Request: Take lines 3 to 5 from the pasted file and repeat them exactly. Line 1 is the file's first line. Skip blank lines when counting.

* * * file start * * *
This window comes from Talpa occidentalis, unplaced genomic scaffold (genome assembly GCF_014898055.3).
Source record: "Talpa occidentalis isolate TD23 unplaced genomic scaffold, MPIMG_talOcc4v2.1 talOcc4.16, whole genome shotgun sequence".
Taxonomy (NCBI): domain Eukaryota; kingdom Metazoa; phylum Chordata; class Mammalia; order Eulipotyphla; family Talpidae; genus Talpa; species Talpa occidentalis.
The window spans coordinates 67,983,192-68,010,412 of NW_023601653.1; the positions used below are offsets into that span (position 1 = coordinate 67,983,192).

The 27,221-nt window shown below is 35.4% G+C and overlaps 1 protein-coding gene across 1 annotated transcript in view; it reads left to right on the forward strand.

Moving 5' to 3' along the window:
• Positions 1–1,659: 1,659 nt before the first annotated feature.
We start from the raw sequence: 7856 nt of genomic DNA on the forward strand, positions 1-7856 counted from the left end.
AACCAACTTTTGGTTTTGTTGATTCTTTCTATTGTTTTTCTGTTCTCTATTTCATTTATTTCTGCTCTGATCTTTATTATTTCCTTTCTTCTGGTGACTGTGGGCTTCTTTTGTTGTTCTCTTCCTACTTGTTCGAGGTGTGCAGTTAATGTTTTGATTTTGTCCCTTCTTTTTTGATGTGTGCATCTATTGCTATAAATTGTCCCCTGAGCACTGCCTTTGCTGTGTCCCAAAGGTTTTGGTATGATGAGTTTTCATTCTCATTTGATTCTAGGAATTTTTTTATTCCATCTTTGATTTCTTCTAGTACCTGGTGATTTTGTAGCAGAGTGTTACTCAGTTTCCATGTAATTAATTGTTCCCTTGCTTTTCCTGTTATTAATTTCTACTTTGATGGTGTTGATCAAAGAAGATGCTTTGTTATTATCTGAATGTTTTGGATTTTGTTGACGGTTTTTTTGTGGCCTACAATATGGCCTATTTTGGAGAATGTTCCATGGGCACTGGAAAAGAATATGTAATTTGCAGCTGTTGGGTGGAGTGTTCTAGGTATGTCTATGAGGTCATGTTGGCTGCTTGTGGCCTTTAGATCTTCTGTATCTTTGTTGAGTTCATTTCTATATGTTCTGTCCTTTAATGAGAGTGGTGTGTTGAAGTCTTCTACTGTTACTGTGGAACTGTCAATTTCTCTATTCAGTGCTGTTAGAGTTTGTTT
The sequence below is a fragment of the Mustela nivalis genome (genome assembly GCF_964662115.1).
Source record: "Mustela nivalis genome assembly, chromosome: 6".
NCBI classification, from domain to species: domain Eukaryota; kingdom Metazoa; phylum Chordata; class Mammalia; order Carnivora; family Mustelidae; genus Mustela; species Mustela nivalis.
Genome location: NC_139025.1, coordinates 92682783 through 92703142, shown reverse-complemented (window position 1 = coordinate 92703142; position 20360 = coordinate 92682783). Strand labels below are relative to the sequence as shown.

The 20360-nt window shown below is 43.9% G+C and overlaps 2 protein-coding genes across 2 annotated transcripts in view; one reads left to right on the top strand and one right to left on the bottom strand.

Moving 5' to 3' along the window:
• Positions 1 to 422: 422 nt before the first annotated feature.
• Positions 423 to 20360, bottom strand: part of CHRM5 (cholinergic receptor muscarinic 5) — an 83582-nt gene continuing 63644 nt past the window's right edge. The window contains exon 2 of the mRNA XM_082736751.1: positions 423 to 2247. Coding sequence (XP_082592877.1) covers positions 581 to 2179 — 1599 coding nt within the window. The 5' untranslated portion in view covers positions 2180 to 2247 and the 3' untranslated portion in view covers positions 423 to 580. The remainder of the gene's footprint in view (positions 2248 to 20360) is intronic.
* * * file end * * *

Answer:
Taxonomy (NCBI): domain Eukaryota; kingdom Metazoa; phylum Chordata; class Mammalia; order Eulipotyphla; family Talpidae; genus Talpa; species Talpa occidentalis.
The window spans coordinates 67,983,192-68,010,412 of NW_023601653.1; the positions used below are offsets into that span (position 1 = coordinate 67,983,192).

The 27,221-nt window shown below is 35.4% G+C and overlaps 1 protein-coding gene across 1 annotated transcript in view; it reads left to right on the forward strand.